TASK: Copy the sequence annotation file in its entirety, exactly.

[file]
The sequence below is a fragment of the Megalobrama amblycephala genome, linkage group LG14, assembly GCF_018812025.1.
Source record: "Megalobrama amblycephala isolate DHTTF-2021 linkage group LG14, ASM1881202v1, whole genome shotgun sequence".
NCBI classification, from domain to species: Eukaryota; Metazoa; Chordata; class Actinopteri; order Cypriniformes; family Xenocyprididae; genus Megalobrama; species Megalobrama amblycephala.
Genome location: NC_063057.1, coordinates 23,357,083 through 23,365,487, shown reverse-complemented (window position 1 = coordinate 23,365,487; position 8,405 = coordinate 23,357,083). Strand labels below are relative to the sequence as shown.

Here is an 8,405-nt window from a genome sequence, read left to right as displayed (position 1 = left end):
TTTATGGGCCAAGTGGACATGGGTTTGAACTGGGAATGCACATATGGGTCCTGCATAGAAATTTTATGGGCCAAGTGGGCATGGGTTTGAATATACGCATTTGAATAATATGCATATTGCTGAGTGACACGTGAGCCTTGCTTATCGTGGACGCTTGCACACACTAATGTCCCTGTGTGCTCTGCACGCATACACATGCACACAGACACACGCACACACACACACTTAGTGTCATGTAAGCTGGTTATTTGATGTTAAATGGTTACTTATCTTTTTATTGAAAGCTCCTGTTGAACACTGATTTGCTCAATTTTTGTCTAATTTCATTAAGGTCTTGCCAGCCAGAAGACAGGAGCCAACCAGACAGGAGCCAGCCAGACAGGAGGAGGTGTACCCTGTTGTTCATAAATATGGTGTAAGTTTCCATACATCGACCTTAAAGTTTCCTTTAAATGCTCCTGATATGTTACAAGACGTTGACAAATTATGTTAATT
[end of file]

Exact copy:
The sequence below is a fragment of the Megalobrama amblycephala genome, linkage group LG14, assembly GCF_018812025.1.
Source record: "Megalobrama amblycephala isolate DHTTF-2021 linkage group LG14, ASM1881202v1, whole genome shotgun sequence".
NCBI classification, from domain to species: Eukaryota; Metazoa; Chordata; class Actinopteri; order Cypriniformes; family Xenocyprididae; genus Megalobrama; species Megalobrama amblycephala.
Genome location: NC_063057.1, coordinates 23,357,083 through 23,365,487, shown reverse-complemented (window position 1 = coordinate 23,365,487; position 8,405 = coordinate 23,357,083). Strand labels below are relative to the sequence as shown.

Here is an 8,405-nt window from a genome sequence, read left to right as displayed (position 1 = left end):
TTTATGGGCCAAGTGGACATGGGTTTGAACTGGGAATGCACATATGGGTCCTGCATAGAAATTTTATGGGCCAAGTGGGCATGGGTTTGAATATACGCATTTGAATAATATGCATATTGCTGAGTGACACGTGAGCCTTGCTTATCGTGGACGCTTGCACACACTAATGTCCCTGTGTGCTCTGCACGCATACACATGCACACAGACACACGCACACACACACACTTAGTGTCATGTAAGCTGGTTATTTGATGTTAAATGGTTACTTATCTTTTTATTGAAAGCTCCTGTTGAACACTGATTTGCTCAATTTTTGTCTAATTTCATTAAGGTCTTGCCAGCCAGAAGACAGGAGCCAACCAGACAGGAGCCAGCCAGACAGGAGGAGGTGTACCCTGTTGTTCATAAATATGGTGTAAGTTTCCATACATCGACCTTAAAGTTTCCTTTAAATGCTCCTGATATGTTACAAGACGTTGACAAATTATGTTAATT